Ecclesiasticus, the bleakest book in the Old Testament, is the text Tim Rushton chose as the basis of the first of two dances opening the tiny dance stage at Copenhagen‘s new Opera (see the magazine section). “Kridt“ (i.e. “chalk“) opens in darkness, to the sound of chalk on a board; the sound of bleak school days, the cane and discipline. A body is being outlined, like a corpse on the tarmac, while one of the dancers from Rushton‘s company, Nyt Dansk Danseteater, writes out the words from the Bible about the “times:“ “a time to be born, and a time to die“ etc.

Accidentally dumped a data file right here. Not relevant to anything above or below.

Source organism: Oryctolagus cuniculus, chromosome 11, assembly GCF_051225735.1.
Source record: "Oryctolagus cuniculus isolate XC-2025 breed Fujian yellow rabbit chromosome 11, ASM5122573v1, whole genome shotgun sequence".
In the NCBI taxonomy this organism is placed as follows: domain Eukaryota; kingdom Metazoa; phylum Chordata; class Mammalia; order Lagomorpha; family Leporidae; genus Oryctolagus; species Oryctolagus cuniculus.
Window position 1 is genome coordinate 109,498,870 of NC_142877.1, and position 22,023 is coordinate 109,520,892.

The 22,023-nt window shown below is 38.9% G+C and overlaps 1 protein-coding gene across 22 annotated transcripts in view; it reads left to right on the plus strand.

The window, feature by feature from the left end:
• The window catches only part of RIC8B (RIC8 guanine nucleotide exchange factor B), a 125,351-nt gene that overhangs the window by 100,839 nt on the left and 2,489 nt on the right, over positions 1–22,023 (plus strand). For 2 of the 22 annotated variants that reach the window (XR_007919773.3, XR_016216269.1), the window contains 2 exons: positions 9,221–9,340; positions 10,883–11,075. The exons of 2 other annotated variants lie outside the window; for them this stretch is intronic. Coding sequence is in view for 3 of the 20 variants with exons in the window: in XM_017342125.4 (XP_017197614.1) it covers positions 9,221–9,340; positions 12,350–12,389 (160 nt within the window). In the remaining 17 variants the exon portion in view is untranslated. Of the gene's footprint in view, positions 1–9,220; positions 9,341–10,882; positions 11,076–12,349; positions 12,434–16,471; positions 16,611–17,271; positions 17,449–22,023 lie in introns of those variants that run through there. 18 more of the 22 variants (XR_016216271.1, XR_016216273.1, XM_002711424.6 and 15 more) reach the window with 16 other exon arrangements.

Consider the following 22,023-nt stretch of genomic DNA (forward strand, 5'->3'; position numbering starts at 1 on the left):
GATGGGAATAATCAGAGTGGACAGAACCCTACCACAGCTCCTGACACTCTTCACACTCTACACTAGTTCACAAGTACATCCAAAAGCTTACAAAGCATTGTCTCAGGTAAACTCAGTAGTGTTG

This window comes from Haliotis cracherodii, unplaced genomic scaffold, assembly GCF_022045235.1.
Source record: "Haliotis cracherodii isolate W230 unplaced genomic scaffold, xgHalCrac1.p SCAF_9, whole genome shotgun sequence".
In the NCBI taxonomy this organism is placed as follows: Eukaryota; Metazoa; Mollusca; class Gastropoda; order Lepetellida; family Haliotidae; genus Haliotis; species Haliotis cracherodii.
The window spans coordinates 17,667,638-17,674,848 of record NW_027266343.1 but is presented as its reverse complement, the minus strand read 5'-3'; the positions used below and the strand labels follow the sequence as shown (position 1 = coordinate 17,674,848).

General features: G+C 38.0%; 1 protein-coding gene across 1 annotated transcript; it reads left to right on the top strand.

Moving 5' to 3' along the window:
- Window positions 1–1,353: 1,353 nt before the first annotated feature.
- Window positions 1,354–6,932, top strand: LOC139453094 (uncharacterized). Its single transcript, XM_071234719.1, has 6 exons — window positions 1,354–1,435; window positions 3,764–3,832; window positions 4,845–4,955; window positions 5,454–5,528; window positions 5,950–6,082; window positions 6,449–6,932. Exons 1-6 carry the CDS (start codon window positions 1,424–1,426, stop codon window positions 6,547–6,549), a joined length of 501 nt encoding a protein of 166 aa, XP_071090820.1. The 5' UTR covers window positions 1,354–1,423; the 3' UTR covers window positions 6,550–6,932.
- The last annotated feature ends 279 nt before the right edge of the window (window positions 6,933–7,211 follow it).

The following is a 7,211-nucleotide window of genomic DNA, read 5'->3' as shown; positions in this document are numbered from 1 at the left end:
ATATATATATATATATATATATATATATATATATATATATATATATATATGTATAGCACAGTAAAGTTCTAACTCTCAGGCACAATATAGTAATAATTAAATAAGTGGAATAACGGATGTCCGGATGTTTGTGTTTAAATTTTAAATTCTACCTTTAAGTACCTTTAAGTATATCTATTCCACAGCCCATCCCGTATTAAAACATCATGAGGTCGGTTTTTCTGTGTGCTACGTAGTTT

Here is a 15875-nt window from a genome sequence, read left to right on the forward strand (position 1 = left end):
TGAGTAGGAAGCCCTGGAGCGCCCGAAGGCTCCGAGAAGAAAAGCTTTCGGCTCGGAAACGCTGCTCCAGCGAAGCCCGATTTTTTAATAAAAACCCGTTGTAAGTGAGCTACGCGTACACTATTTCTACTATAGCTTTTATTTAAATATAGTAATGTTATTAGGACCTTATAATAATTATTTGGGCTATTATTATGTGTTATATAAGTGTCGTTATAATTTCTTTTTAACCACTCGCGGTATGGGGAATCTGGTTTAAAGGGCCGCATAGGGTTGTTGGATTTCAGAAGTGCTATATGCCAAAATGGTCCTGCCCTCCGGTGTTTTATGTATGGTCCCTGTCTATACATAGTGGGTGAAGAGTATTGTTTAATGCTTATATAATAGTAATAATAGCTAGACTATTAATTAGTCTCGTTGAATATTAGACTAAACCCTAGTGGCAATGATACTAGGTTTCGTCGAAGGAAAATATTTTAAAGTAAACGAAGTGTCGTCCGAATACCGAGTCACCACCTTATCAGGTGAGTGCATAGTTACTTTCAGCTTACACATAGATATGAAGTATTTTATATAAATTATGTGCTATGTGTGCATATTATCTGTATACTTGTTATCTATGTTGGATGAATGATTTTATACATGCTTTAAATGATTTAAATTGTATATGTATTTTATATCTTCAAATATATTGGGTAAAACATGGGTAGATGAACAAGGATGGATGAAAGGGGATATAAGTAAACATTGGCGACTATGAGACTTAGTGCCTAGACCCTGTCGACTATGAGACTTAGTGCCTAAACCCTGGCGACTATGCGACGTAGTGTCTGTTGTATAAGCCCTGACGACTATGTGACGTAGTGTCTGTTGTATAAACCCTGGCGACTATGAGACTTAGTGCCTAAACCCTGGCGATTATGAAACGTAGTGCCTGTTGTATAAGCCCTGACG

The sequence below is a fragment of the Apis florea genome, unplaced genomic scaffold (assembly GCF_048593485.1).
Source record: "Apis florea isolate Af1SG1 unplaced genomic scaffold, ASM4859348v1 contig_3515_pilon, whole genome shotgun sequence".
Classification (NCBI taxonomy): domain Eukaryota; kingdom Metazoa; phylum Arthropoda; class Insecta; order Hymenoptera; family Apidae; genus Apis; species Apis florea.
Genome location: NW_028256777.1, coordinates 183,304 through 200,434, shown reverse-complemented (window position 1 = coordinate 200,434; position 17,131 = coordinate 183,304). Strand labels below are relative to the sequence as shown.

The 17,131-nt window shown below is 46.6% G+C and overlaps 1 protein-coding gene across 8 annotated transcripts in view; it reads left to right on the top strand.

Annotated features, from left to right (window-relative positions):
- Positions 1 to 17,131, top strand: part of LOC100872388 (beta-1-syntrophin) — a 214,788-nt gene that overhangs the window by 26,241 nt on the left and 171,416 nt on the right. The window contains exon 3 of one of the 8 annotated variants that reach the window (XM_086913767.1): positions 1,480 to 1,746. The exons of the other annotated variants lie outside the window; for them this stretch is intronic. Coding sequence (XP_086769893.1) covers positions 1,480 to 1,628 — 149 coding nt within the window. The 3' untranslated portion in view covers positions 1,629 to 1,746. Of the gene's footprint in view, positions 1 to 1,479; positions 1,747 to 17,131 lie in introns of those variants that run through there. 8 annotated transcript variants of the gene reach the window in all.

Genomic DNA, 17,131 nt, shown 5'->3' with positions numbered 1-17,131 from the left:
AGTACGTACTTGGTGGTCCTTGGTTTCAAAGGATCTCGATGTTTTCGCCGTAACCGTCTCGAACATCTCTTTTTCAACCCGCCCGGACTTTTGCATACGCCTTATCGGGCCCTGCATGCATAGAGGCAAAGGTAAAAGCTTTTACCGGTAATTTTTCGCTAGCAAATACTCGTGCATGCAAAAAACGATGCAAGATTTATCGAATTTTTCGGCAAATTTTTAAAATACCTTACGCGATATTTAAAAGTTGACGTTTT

The text is also recited in Greek by Anna Sappho Polychronopoulou during the first part of the performance. The dancers are dressed simply in sombrely coloured trousers and little black dresses.
In this respect they match the new, entirely black auditorium and stage, which gives the visitor an uneasy feeling of claustrophobia, both tackling the steep and narrow staircases and when uncomfortably seated. The surroundings were appropriate for a piece like “Kridt,“ one of Rushton‘s most forbidding productions to date.
It is not the first time he has grappled with the Old Testament, having already presented a study of Noah in ...